Background: Community perceptions of quality of maternal healthcare services—including Person-centered maternity care (PCMC)—influences the health-seeking behavior of women. Yet few studies have examined this quantitatively. This study aims to examine community perceptions of PCMC and its associated factors.
Materials and Methods: We used data from a survey on community perceptions of PCMC in Migori County, Kenya conducted in August 2016. Community members were relatives or friends of women aged 15 to 49 years who gave birth in the 9 wk preceding the survey (N = 198). PCMC was measured using a 30-item scale with three sub-scales for dignity and respect, communication and autonomy, and supportive care. PCMC scores were standardized to range from 0 to 100, with higher scores indicative of higher PCMC. Descriptive, bivariate, and multivariate analyses were performed in STATA (version 14).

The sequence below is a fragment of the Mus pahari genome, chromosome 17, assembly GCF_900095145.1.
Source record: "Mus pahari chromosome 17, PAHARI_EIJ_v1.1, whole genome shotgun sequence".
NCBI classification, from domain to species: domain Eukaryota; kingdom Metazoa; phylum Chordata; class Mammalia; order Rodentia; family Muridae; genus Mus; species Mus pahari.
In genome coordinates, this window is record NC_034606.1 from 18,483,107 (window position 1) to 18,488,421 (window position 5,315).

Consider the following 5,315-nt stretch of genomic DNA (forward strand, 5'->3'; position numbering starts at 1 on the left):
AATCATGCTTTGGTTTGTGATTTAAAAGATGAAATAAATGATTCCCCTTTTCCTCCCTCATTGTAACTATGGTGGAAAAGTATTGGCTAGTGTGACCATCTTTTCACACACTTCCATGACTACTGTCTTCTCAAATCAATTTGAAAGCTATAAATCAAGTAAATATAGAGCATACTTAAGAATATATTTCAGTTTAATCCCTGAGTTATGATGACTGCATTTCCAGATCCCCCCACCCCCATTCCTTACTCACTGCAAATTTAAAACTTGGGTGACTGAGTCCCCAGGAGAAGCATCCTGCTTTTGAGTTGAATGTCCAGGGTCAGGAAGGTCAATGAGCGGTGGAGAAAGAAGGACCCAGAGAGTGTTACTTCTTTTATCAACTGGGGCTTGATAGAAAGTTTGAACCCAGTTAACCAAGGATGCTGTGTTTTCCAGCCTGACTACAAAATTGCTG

Results: The average total PCMC score was 62 (SD = 15.7), with scores of 74, 63, and 53 for dignity and respect, supportive care, and communication and autonomy, respectively. Controlling for other factors, respondents who were employed and literate had higher PCMC perception scores than those who were less literate and unemployed. Respondents who rated their health as very good had higher PCMC perception scores than those who rated their health as poor. Female respondents who previously gave birth at a health facility had lower perceptions of dignity and respect than those with no prior facility birth.
Conclusion: The findings imply that community perceptions of PCMC, particularly related to communication and autonomy, are poor. Given the effects of these perceptions on use of maternal health services, there is a need to improve PCMC.